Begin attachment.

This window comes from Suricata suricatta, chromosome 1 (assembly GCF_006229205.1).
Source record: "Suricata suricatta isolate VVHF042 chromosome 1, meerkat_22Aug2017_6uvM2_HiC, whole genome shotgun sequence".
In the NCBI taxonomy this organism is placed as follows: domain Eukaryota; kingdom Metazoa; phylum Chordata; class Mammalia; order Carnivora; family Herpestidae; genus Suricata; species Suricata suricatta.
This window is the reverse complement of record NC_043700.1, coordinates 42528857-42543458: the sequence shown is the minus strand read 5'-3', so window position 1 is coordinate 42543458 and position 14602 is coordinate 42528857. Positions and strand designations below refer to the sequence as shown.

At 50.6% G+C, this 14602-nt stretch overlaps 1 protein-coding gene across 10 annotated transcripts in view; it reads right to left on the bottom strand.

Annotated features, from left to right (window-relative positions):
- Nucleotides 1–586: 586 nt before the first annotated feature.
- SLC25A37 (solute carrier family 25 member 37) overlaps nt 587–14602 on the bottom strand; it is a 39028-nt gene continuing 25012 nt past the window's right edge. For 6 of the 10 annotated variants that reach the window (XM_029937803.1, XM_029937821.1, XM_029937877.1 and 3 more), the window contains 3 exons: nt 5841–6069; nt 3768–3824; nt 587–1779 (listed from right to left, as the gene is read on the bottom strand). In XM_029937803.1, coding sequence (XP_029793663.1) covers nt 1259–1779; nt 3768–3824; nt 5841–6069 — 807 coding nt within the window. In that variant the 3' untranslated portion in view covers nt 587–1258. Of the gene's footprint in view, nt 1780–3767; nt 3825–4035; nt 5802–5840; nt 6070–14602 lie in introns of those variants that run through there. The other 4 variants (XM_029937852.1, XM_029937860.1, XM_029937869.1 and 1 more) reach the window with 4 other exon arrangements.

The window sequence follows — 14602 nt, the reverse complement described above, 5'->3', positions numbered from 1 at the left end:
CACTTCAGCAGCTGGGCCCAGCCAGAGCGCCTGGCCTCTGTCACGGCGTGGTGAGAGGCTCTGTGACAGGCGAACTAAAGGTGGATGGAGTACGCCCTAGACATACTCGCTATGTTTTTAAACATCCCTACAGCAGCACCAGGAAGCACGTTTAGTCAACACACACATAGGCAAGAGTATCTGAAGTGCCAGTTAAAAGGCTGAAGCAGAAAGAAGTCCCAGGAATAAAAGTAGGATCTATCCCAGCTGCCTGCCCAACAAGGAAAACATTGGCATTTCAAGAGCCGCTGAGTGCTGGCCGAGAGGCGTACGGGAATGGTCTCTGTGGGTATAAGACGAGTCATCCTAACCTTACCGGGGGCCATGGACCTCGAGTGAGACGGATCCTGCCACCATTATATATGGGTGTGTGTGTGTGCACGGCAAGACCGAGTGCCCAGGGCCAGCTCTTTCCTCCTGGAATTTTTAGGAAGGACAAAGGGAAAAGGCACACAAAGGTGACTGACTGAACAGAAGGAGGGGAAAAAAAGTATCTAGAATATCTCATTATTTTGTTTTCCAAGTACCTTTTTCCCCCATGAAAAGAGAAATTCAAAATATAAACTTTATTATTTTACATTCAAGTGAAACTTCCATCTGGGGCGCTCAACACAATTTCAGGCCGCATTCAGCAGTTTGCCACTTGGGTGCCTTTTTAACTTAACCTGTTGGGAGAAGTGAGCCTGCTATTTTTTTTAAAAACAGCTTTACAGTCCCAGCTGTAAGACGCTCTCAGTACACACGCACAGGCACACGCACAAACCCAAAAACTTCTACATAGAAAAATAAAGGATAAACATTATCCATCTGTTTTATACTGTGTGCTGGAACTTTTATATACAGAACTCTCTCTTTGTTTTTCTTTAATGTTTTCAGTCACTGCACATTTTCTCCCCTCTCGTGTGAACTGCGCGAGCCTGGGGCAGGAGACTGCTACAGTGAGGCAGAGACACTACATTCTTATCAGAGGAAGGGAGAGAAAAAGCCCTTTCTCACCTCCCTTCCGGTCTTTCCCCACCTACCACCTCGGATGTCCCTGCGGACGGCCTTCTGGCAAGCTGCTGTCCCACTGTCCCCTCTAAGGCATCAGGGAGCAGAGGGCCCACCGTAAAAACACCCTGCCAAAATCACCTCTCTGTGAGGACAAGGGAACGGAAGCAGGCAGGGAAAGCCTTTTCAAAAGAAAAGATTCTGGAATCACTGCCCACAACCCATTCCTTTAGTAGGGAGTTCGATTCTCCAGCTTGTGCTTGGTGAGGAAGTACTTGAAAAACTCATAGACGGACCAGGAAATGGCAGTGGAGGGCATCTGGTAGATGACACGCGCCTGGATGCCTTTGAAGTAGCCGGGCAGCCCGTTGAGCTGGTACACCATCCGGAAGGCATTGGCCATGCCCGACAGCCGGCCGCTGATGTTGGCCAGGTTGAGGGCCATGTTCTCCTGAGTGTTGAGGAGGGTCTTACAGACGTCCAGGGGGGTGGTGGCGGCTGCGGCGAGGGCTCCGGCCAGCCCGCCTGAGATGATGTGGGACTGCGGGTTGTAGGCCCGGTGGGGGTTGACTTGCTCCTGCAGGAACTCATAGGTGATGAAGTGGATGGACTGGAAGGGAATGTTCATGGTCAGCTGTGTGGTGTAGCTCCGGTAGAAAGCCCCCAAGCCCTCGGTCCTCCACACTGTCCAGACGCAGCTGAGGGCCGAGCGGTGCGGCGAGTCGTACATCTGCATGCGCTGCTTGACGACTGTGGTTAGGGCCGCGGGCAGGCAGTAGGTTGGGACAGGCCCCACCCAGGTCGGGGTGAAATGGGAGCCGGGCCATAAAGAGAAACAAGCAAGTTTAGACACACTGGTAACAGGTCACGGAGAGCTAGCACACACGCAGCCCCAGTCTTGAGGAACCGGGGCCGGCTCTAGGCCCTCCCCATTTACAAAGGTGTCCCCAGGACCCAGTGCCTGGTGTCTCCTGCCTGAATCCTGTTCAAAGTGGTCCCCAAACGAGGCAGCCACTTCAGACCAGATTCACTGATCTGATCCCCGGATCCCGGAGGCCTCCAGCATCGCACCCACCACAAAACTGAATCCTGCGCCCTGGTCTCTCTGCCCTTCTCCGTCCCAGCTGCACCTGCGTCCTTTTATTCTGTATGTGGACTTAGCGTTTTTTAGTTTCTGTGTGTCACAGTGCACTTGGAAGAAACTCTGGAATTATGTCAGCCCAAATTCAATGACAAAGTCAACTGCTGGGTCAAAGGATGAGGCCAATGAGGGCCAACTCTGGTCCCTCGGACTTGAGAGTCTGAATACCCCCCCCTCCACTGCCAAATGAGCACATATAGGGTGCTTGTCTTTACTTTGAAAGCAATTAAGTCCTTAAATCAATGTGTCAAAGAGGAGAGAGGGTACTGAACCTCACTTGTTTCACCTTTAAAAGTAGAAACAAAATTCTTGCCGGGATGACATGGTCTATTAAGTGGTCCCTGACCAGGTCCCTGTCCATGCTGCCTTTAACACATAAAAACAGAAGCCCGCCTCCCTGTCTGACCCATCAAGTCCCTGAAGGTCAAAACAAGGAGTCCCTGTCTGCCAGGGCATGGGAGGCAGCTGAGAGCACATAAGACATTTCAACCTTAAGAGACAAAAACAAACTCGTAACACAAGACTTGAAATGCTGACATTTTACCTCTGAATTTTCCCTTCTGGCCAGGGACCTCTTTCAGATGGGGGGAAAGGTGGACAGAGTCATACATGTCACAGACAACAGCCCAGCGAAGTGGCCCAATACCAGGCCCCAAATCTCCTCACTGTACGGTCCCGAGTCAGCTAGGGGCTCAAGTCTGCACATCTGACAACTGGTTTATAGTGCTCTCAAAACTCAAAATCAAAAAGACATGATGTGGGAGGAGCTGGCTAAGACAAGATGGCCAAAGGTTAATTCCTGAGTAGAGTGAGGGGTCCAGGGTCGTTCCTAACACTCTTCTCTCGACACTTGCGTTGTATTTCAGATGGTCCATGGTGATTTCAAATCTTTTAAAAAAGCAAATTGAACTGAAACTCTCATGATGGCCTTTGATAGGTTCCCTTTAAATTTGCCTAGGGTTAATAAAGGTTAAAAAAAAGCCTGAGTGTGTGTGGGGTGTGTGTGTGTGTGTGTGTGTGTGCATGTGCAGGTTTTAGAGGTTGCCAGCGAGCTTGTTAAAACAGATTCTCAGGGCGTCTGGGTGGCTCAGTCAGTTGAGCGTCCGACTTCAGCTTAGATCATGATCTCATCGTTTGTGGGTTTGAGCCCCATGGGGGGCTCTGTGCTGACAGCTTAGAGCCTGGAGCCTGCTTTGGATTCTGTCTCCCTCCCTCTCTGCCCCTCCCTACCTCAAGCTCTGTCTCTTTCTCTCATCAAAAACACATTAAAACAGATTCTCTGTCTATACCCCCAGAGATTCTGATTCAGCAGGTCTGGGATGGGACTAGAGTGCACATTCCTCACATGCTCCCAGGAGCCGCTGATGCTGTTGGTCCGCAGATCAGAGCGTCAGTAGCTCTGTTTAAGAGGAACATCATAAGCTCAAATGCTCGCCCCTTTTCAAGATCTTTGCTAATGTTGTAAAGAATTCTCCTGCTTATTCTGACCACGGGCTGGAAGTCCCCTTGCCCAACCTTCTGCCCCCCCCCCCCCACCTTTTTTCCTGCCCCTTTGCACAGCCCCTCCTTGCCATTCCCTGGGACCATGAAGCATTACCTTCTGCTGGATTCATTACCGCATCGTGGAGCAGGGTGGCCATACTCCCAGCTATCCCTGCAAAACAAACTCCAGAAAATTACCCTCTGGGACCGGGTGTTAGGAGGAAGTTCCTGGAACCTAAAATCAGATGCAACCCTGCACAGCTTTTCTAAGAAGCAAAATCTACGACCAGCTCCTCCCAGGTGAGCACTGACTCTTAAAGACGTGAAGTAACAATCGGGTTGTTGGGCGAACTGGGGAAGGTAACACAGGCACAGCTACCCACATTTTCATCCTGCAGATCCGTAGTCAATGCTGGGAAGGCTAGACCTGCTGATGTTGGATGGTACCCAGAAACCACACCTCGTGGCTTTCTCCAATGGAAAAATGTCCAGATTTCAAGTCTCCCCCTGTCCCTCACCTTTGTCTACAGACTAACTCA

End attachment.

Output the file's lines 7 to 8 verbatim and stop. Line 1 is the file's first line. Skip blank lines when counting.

- Nucleotides 1–586: 586 nt before the first annotated feature.
- SLC25A37 (solute carrier family 25 member 37) overlaps nt 587–14602 on the bottom strand; it is a 39028-nt gene continuing 25012 nt past the window's right edge. For 6 of the 10 annotated variants that reach the window (XM_029937803.1, XM_029937821.1, XM_029937877.1 and 3 more), the window contains 3 exons: nt 5841–6069; nt 3768–3824; nt 587–1779 (listed from right to left, as the gene is read on the bottom strand). In XM_029937803.1, coding sequence (XP_029793663.1) covers nt 1259–1779; nt 3768–3824; nt 5841–6069 — 807 coding nt within the window. In that variant the 3' untranslated portion in view covers nt 587–1258. Of the gene's footprint in view, nt 1780–3767; nt 3825–4035; nt 5802–5840; nt 6070–14602 lie in introns of those variants that run through there. The other 4 variants (XM_029937852.1, XM_029937860.1, XM_029937869.1 and 1 more) reach the window with 4 other exon arrangements.